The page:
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Flea Biology and Human Health Significance

 

Extreme close up of a cat flea

Fleas are a group of tiny, secondarily wingless (their ancestors had wings, but modern-day fleas don't), parasitic insects that belong to and together comprise the taxonomic order Siphonaptera. There are about 2,500 species of fleas, all of which feed on the blood of warm-blooded animals, including humans.

All fleas have laterally flattened bodies (in other words, they're taller than they are wide), and are about the size of a pin head, on average. They have rear legs adapted to jumping and specially-adapted, piercing-sucking mouthparts with which they puncture the skin of their hosts and draw blood.

Most flea species have common names (and sometimes taxonomic names) named after their preferred hosts, such as dog fleas, cat fleas, human fleas, and so forth. But if the preferred host implied by their name isn't available, fleas will simply infest another animal instead. Pretty much any warm-blooded animal will do in a pinch if a flea gets hungry enough.

Adult fleas have well-developed legs and can jump quite high. They also have hooked claws on their rear feet that help them remain attached to their hosts' bodies long enough to draw a blood meal. They use their strong legs and their claws to jump onto and cling to a host animal's body after having jumped, fallen or been shaken or scratched off the body of another host. In fact, fleas spend quite a bit of their time jumping from host to host, which is one way they spread disease.

This habit of staying on one animal until they've had their fill is also how the fleas themselves get moved around from one place to another. In nature, it's one of the ways that fleas increase their range. In human-occupied homes, it's how they spread throughout the house. The fleas hitchhike on pets (and sometimes humans), and get transported throughout the home.

Flea Life Cycle

Flea life cycle diagram from egg to larva to pupa to adult

Fleas develop by complete metamorphosis: They start out as eggs, spend some time as larvae, and pupate into adults. The entire developmental cycle from egg to adult can occur in as little as two weeks under ideal conditions (that is, with abundant food and sufficient warmth), but usually takes a bit longer.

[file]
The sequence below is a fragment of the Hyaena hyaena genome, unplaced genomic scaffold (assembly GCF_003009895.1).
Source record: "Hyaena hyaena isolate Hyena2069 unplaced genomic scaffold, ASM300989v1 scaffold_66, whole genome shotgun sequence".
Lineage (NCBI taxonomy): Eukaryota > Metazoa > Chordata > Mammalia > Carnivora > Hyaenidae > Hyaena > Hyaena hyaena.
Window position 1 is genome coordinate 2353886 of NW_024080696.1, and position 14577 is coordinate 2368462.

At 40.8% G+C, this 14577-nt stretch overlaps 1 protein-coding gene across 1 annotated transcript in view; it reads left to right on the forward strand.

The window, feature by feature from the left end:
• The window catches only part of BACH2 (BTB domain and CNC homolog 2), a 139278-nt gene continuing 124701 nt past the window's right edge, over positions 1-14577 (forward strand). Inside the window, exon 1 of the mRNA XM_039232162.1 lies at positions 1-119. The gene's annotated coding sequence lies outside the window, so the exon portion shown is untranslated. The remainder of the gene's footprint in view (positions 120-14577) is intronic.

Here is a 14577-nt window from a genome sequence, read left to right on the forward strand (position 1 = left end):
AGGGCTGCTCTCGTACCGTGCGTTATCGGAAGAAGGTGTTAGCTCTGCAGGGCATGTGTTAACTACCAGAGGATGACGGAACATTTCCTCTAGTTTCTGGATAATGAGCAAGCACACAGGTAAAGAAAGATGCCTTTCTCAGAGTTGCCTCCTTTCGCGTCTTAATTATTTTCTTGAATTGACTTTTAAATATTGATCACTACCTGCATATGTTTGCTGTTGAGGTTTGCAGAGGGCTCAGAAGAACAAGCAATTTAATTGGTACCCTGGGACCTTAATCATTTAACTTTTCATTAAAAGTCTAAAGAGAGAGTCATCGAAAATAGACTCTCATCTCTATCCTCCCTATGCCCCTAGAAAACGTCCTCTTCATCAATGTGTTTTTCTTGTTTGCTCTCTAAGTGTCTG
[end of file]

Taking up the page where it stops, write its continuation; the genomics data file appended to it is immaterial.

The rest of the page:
Adult female fleas usually deposit their eggs loosely in the hair or fur of a suitable host or in its lair. The eggs hatch into the first of three legless, eyeless larval stages. The larvae do not draw blood. They have chewing mouthparts and thrive on the feces of adult fleas, although they will eat virtually any kind of organic matter in a pinch.

After completing the nymphal stage of their development, fleas pupate in silken cocoons until stimulated to emerge by an event in their environment that tells them that there is a suitable host nearby.

Depending on the specie of flea and the environment, clues that fleas use to detect the presence of a host may include the vibration as the animal walks by, the warmth it gives off, its scent, or the carbon dioxide it exhales. If a pupating flea doesn't detect a host animal, it can remain in a dormancy-like state inside the cocoon for many months.

Adult fleas use these same cues to find hosts, plus their vision in most species. Fleas have either simple eyes or no eyes at all. Those who have eyes are believed to have vision adapted to seeing shadows of passing hosts. All adult fleas feed solely on blood, but like pupae, they can survive for months between meals if no host is available. Like most parasitic insects, female fleas must consume at least one blood meal before they can lay eggs.

Fleas and Disease

Map showing reported human cases of plague in the United States from 1970 through 2017. Most cases are concentrated in the western half of the country.

Fleas are significant public health pests of humans, domestic animals, and livestock. Consider the following:

The importance of fleas as disease vectors and the difficulty of treating flea problems makes flea control one of the more important and challenging jobs in pest control.

 

Related Page: Do-it-Yourself Flea Control

 

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